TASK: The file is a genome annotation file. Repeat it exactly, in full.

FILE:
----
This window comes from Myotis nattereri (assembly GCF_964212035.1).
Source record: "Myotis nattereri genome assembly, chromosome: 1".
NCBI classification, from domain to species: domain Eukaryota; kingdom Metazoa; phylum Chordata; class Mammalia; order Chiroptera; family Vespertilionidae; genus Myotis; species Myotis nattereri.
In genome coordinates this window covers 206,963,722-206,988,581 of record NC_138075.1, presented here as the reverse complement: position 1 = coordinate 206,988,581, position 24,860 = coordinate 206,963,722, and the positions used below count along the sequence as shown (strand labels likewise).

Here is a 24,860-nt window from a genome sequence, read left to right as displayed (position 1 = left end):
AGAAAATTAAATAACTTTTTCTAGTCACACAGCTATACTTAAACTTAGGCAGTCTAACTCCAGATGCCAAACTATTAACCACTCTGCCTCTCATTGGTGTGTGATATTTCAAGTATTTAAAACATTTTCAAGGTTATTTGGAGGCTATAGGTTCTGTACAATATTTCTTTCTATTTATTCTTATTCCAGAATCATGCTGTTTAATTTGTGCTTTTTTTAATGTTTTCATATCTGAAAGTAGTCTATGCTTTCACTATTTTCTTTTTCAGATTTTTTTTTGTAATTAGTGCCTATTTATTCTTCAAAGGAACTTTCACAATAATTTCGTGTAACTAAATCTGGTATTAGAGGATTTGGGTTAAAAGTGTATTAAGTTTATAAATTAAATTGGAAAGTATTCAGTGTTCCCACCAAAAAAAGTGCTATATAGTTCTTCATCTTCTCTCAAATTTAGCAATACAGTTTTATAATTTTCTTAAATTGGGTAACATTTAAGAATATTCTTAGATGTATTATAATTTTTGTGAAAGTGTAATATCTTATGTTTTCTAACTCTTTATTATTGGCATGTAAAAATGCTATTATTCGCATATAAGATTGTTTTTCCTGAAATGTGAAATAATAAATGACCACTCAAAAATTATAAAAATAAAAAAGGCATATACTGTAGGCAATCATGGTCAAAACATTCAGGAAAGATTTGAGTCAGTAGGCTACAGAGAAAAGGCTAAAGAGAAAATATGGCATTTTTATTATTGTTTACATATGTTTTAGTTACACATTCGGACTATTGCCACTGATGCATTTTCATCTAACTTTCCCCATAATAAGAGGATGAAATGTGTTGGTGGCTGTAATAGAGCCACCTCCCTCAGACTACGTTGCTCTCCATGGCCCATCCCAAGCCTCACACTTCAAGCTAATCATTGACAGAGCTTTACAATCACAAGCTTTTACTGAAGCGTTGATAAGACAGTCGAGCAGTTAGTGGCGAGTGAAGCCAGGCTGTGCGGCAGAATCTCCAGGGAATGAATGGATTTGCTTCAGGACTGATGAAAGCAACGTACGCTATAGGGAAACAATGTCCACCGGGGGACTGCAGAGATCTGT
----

This window comes from Myotis nattereri (assembly GCF_964212035.1).
Source record: "Myotis nattereri genome assembly, chromosome: 1".
NCBI classification, from domain to species: domain Eukaryota; kingdom Metazoa; phylum Chordata; class Mammalia; order Chiroptera; family Vespertilionidae; genus Myotis; species Myotis nattereri.
In genome coordinates this window covers 206,963,722-206,988,581 of record NC_138075.1, presented here as the reverse complement: position 1 = coordinate 206,988,581, position 24,860 = coordinate 206,963,722, and the positions used below count along the sequence as shown (strand labels likewise).

Here is a 24,860-nt window from a genome sequence, read left to right as displayed (position 1 = left end):
AGAAAATTAAATAACTTTTTCTAGTCACACAGCTATACTTAAACTTAGGCAGTCTAACTCCAGATGCCAAACTATTAACCACTCTGCCTCTCATTGGTGTGTGATATTTCAAGTATTTAAAACATTTTCAAGGTTATTTGGAGGCTATAGGTTCTGTACAATATTTCTTTCTATTTATTCTTATTCCAGAATCATGCTGTTTAATTTGTGCTTTTTTTAATGTTTTCATATCTGAAAGTAGTCTATGCTTTCACTATTTTCTTTTTCAGATTTTTTTTTGTAATTAGTGCCTATTTATTCTTCAAAGGAACTTTCACAATAATTTCGTGTAACTAAATCTGGTATTAGAGGATTTGGGTTAAAAGTGTATTAAGTTTATAAATTAAATTGGAAAGTATTCAGTGTTCCCACCAAAAAAAGTGCTATATAGTTCTTCATCTTCTCTCAAATTTAGCAATACAGTTTTATAATTTTCTTAAATTGGGTAACATTTAAGAATATTCTTAGATGTATTATAATTTTTGTGAAAGTGTAATATCTTATGTTTTCTAACTCTTTATTATTGGCATGTAAAAATGCTATTATTCGCATATAAGATTGTTTTTCCTGAAATGTGAAATAATAAATGACCACTCAAAAATTATAAAAATAAAAAAGGCATATACTGTAGGCAATCATGGTCAAAACATTCAGGAAAGATTTGAGTCAGTAGGCTACAGAGAAAAGGCTAAAGAGAAAATATGGCATTTTTATTATTGTTTACATATGTTTTAGTTACACATTCGGACTATTGCCACTGATGCATTTTCATCTAACTTTCCCCATAATAAGAGGATGAAATGTGTTGGTGGCTGTAATAGAGCCACCTCCCTCAGACTACGTTGCTCTCCATGGCCCATCCCAAGCCTCACACTTCAAGCTAATCATTGACAGAGCTTTACAATCACAAGCTTTTACTGAAGCGTTGATAAGACAGTCGAGCAGTTAGTGGCGAGTGAAGCCAGGCTGTGCGGCAGAATCTCCAGGGAATGAATGGATTTGCTTCAGGACTGATGAAAGCAACGTACGCTATAGGGAAACAATGTCCACCGGGGGACTGCAGAGATCTGT